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Letter:

First, I’d like to commend the Island Trees School Board for abiding by its fiduciary responsibility to the residents of the district in exploring a possible sale of the Farmedge property. There is nothing wrong in doing preliminary research into the possible benefit of a sale on taxes and school funding.

 

First, I’d like to commend the Island Trees School Board for abiding by its fiduciary responsibility to the residents of the district in exploring a possible sale of the Farmedge property. There is nothing wrong in doing preliminary research into the possible benefit of a sale on taxes and school funding.

 

That said, I am against the sale of the property. There were a lot of arguments opposing the sale and development of the land that currently includes the Gallow and Karopczyc school buildings—many of which hold a lot of weight. 

 

My main concern is that the argument for selling is that the upkeep of the buildings costs the district about $200,000 a year (out of a $40 million budget)– which translates to about $30 per household based upon my limited knowledge of the specific budget numbers.  That is a small price to pay to hold onto the land, even if nothing is done with it.

 

There is the possibility of the district finding a new tenant to help offset the cost of maintenance. Or maybe the district and the town can cooperate on some sort of public park and community center – like was recently done in neighboring Plainedge.

 

To be fair, the board also argues that new development on the property would help increase the tax base, which would provide additional funds for other activities/projects for the school district. That benefit would take years to materialize and could potentially be unrealized if the proposed residences include school age children. And, no doubt any increased funds would go towards new spending as opposed to reducing taxes.

 

Our area is already overdeveloped. I’d much rather have a fraction of my tax dollars go to support an open field that my kids and the community can use and where the library can be housed, rather than handing it over to a developer and lose all control over it.

 

The people in attendance at the forum on February 10 spoke loud and clear, they are not in favor of a sale. I can’t imagine any other proposals for a residential development that would win over the majority of Island Trees residents. At this point, I’d hope the school board upholds its fiduciary duty and not waste any more money on studies of what to do with the property.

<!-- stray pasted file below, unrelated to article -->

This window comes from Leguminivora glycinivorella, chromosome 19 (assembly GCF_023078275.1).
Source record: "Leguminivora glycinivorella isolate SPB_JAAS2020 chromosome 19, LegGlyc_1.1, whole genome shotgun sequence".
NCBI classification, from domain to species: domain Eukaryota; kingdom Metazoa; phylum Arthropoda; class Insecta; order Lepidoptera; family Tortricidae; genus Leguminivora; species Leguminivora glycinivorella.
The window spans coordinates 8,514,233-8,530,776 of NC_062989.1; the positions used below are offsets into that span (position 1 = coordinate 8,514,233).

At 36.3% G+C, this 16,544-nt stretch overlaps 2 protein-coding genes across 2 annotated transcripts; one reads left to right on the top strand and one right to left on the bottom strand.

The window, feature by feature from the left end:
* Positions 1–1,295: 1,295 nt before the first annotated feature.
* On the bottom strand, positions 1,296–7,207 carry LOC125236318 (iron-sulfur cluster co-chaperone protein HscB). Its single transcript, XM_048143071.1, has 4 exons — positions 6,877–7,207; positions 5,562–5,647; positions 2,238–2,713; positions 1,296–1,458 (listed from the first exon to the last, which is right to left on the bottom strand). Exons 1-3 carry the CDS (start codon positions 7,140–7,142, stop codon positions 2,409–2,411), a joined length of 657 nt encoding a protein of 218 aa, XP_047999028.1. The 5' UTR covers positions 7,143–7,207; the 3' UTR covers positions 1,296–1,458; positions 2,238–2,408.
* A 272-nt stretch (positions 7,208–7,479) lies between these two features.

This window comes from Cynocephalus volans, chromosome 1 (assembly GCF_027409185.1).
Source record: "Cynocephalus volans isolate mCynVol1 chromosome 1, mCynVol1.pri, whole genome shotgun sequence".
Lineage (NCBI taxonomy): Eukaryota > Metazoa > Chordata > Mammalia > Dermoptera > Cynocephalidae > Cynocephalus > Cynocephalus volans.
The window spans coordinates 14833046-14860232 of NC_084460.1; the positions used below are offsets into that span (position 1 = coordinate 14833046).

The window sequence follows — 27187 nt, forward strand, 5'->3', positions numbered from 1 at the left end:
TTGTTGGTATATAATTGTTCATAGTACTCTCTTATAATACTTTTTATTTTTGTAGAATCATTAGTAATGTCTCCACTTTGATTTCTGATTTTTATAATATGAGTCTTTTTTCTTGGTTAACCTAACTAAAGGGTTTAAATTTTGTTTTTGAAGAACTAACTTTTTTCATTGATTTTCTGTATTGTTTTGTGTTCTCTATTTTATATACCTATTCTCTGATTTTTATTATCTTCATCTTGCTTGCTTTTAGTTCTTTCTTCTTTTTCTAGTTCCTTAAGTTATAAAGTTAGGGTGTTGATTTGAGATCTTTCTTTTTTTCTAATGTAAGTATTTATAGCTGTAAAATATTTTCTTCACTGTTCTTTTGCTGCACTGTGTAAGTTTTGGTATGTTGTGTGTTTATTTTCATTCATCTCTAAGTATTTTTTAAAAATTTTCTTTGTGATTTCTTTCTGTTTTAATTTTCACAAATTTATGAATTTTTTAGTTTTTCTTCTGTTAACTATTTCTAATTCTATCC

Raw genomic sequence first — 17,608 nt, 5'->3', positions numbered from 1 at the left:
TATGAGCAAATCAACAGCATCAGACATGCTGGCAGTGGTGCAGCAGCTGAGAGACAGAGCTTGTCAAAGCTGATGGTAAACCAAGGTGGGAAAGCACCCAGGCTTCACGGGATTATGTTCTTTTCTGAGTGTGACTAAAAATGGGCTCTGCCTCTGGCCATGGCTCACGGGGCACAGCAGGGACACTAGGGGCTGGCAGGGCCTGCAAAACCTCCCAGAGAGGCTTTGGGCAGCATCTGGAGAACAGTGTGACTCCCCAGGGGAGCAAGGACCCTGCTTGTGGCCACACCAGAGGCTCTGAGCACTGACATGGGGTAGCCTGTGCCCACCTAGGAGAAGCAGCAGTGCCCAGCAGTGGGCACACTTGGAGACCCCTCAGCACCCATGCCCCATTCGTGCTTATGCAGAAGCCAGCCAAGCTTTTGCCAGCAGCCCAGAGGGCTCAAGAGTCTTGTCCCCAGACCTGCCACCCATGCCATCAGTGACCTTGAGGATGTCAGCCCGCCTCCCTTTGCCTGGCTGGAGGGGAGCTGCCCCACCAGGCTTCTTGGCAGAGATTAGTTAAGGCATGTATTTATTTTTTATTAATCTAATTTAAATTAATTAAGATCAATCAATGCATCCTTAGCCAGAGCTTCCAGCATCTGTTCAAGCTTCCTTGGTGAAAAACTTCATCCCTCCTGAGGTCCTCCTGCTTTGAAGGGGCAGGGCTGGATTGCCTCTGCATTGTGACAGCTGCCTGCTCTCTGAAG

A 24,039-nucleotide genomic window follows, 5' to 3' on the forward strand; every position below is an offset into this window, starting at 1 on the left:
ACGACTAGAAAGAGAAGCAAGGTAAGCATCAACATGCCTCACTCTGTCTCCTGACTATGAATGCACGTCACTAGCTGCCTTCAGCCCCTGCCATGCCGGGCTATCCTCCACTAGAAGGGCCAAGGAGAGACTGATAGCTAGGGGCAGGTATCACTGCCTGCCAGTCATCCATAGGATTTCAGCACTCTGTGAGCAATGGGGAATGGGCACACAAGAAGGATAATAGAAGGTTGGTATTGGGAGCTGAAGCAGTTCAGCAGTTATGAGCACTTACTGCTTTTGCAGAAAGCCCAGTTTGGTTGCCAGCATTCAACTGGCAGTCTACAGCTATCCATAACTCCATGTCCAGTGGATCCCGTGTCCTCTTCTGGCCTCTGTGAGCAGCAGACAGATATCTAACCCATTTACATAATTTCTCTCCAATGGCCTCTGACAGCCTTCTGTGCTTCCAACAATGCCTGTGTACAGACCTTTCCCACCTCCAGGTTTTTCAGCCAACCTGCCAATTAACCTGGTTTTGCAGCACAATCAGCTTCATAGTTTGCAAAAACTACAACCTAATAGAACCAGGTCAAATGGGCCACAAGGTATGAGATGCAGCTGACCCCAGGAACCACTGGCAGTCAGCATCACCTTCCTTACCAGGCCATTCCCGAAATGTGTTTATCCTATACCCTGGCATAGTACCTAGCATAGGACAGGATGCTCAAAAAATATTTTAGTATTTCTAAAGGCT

John Garger


News

Firehouse Subs announces the grand opening of its first Long Island location in Levittown on Oct. 17. The award-winning fast casual restaurant chain is famous for serving premium meats and cheeses steamed piping hot and piled high on a toasted sub roll, which is served “Fully Involved” with fresh produce and condiments. Founded by former firefighting brothers, the restaurant’s firehouse décor is based on the founding family’s decades of fire and police service, and the new location is decorated with firefighter memorabilia from the Levittown Fire Department.

Despite the national media attention about Ebola in recent weeks, there is one virus that is actually affecting Long Islanders, Enterovirus D68 (EV-D68), with one of the first cases identified in North Hempstead on Sept. 18 and a recent case on Oct. 15 in Suffolk County, which school officials called for the closing of school, as a health precaution. 

 

The Levittown School District has been vigilant with the increase of cases in general. “We are continuing to implement the precautions provided by the health department and the CDC,” said Levittown School District Assistant Superintendent for Administration and Personnel Darlene Rhatigan. “We are also reminding students and staff to be mindful of the importance of proper hygiene including frequent hand washing.”


Sports

 

Four Division Avenue High School seniors have signed national letters of intent to play baseball at local universities next fall. All four players were instrumental in winning the 2014 Nassau County Championship. 

The Island Trees Squirts Rockets U-6 team met with town officials, Supervisor Kate Murray and Councilman Gary Hudes at the 2014 Island Trees Soccer Club Opening Day Parade and Ceremony held at Stokes Elementary School. Pictured also with the Rockets U-6 team is President Joe Badolato, Event Coordinator Keri Cinelli, Equipment Commissioner Chris Blum, Travel Commissioner Mike Rich, Vice-President Brian Fielding and Rockets U-6 Coach Gina Weyland.



Calendar

Board of Ed Meeting - October 22

League Of Women Voters Talk - October 23

Lecture - October 24


Columns

1959: The Year The Music Stopped Playing
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